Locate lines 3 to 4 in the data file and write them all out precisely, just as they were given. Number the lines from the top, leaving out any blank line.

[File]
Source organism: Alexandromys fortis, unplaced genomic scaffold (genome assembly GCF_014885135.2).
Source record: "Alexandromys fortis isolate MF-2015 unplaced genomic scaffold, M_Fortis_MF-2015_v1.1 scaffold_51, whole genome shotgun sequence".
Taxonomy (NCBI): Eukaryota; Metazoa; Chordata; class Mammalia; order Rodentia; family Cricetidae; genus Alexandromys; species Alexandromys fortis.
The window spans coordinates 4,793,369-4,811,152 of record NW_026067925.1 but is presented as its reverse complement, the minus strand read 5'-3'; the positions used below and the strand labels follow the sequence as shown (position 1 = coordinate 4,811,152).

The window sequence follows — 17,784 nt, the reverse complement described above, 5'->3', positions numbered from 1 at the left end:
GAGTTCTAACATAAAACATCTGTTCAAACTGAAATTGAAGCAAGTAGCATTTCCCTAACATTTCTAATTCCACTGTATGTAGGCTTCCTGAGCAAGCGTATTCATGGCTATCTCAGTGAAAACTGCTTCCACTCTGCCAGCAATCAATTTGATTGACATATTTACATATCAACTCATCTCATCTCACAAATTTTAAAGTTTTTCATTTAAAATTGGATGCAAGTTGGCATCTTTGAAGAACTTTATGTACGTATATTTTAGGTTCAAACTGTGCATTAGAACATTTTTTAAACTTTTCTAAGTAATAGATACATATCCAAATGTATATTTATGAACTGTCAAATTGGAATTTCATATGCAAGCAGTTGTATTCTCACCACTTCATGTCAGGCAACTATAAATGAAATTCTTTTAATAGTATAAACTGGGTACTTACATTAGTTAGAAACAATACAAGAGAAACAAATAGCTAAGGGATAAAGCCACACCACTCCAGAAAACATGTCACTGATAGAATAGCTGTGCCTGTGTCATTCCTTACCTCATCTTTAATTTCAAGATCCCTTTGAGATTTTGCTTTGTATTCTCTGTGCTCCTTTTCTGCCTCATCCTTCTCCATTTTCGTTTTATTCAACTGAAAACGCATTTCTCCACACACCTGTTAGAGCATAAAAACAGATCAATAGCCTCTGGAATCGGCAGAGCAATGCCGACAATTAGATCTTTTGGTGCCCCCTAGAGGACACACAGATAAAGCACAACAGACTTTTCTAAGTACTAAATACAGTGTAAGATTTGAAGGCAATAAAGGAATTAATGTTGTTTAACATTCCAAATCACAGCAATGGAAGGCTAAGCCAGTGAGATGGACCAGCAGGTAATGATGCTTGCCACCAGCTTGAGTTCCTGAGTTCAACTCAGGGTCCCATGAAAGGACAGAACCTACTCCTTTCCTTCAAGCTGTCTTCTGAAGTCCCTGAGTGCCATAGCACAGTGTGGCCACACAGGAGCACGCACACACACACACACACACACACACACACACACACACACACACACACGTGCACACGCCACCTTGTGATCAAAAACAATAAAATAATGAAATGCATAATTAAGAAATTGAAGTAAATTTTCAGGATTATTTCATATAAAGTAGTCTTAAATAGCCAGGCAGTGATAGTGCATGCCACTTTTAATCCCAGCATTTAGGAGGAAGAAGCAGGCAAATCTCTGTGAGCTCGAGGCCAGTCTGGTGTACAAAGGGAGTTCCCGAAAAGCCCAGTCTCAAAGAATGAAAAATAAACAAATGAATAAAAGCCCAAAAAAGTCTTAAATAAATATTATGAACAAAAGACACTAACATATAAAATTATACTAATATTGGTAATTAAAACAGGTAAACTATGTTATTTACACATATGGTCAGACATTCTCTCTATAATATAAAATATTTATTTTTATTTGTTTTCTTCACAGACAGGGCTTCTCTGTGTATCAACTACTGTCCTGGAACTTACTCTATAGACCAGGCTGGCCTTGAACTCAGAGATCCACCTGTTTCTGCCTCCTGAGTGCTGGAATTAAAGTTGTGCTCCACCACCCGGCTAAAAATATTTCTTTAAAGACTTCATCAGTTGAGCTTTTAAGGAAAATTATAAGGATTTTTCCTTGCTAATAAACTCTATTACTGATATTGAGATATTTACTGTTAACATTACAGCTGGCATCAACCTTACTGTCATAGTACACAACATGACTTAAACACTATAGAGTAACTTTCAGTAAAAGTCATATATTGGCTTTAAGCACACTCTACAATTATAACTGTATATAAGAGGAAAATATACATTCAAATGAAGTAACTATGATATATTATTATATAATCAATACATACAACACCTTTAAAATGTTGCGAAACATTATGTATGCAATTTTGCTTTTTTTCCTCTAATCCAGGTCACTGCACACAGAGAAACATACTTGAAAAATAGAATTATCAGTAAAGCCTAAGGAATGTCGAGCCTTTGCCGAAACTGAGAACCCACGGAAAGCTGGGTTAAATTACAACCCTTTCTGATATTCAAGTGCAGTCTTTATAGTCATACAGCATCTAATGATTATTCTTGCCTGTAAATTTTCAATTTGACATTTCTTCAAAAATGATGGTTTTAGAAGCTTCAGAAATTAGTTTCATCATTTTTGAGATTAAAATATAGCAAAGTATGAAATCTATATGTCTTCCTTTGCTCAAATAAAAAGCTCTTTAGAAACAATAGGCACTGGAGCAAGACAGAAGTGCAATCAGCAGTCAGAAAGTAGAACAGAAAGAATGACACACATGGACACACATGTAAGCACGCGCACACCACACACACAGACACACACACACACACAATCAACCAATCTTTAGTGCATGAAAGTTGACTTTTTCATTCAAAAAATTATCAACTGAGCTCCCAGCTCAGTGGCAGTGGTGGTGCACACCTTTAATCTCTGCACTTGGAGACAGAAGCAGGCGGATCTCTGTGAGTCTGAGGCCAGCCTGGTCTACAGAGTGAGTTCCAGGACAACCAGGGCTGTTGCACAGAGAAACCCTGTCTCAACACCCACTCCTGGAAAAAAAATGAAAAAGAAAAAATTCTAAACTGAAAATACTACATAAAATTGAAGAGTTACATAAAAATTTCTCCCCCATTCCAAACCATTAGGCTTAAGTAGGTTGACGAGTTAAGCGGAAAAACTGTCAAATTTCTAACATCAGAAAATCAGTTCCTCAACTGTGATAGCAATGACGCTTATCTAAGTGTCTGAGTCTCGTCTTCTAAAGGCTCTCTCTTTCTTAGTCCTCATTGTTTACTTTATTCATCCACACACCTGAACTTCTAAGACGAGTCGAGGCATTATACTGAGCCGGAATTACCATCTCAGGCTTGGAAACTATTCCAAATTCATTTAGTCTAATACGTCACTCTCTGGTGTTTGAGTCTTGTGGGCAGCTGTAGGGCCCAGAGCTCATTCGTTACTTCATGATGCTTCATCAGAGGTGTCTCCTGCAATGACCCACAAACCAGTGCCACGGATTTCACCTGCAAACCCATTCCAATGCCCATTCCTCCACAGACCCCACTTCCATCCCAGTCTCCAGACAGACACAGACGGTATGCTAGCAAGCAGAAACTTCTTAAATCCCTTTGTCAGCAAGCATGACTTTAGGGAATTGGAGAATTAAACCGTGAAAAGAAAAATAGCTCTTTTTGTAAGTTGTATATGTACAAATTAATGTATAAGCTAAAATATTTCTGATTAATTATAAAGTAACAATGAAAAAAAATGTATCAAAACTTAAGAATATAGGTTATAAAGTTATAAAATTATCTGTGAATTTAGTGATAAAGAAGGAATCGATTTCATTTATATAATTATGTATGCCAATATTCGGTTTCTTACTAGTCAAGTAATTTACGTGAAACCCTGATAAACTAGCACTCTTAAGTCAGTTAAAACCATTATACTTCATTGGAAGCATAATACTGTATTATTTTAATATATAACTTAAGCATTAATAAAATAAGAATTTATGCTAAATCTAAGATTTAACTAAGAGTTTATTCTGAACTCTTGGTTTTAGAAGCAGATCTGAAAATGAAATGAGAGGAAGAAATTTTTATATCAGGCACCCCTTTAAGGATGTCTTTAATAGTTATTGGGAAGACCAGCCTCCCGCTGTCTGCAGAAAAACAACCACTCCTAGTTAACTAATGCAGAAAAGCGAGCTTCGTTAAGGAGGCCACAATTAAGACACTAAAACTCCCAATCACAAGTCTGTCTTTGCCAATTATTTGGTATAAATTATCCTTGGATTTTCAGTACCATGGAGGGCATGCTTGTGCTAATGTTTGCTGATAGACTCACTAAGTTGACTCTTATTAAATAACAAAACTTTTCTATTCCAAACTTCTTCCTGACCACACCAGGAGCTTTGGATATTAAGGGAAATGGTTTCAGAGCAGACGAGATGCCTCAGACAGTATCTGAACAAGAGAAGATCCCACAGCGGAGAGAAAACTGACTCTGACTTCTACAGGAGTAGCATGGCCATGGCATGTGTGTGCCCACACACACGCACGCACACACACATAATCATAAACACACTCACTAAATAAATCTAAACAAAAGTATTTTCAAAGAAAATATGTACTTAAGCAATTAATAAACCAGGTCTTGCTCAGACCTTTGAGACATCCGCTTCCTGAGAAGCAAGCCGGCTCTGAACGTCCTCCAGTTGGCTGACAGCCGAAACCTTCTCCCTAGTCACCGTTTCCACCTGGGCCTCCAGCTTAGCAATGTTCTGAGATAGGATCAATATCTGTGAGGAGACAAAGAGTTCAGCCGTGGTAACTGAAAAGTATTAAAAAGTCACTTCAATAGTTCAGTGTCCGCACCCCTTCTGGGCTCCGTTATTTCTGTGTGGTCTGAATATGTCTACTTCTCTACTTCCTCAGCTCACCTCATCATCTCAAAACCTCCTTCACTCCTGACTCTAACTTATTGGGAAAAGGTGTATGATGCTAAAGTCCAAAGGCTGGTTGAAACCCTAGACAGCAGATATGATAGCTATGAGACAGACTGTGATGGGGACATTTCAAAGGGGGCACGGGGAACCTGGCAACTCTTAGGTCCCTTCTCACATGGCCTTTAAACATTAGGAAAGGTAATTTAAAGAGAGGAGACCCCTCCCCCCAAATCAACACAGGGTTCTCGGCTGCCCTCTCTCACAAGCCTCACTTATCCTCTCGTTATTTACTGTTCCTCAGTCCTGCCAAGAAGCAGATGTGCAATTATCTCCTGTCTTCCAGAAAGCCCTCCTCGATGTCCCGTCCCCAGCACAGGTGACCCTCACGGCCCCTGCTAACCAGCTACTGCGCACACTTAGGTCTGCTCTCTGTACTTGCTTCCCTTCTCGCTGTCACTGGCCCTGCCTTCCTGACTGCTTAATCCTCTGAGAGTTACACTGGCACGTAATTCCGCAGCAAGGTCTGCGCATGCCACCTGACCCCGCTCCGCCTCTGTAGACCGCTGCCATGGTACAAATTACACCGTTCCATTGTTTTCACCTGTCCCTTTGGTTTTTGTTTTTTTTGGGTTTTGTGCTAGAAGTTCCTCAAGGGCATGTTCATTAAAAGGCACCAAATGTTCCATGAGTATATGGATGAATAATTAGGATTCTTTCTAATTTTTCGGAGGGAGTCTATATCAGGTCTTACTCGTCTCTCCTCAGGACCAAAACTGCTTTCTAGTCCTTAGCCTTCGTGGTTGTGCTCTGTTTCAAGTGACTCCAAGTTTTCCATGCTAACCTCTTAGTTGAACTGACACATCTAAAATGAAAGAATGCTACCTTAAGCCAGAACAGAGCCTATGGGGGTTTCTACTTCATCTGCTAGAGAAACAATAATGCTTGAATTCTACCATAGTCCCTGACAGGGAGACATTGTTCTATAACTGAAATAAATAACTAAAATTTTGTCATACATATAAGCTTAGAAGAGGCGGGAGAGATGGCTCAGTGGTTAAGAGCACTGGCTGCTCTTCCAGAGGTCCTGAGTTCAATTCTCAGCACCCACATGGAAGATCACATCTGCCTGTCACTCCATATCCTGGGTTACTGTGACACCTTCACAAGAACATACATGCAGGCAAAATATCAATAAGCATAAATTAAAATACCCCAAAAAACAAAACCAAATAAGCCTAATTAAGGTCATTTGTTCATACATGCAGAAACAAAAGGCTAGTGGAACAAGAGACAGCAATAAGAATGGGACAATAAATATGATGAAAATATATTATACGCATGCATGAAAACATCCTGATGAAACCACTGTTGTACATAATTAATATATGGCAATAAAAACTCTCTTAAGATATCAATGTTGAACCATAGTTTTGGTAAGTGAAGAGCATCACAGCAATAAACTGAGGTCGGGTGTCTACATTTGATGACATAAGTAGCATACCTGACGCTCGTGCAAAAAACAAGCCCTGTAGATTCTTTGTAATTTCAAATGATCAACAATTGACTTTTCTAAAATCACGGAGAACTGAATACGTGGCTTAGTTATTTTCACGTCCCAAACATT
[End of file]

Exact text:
Taxonomy (NCBI): Eukaryota; Metazoa; Chordata; class Mammalia; order Rodentia; family Cricetidae; genus Alexandromys; species Alexandromys fortis.
The window spans coordinates 4,793,369-4,811,152 of record NW_026067925.1 but is presented as its reverse complement, the minus strand read 5'-3'; the positions used below and the strand labels follow the sequence as shown (position 1 = coordinate 4,811,152).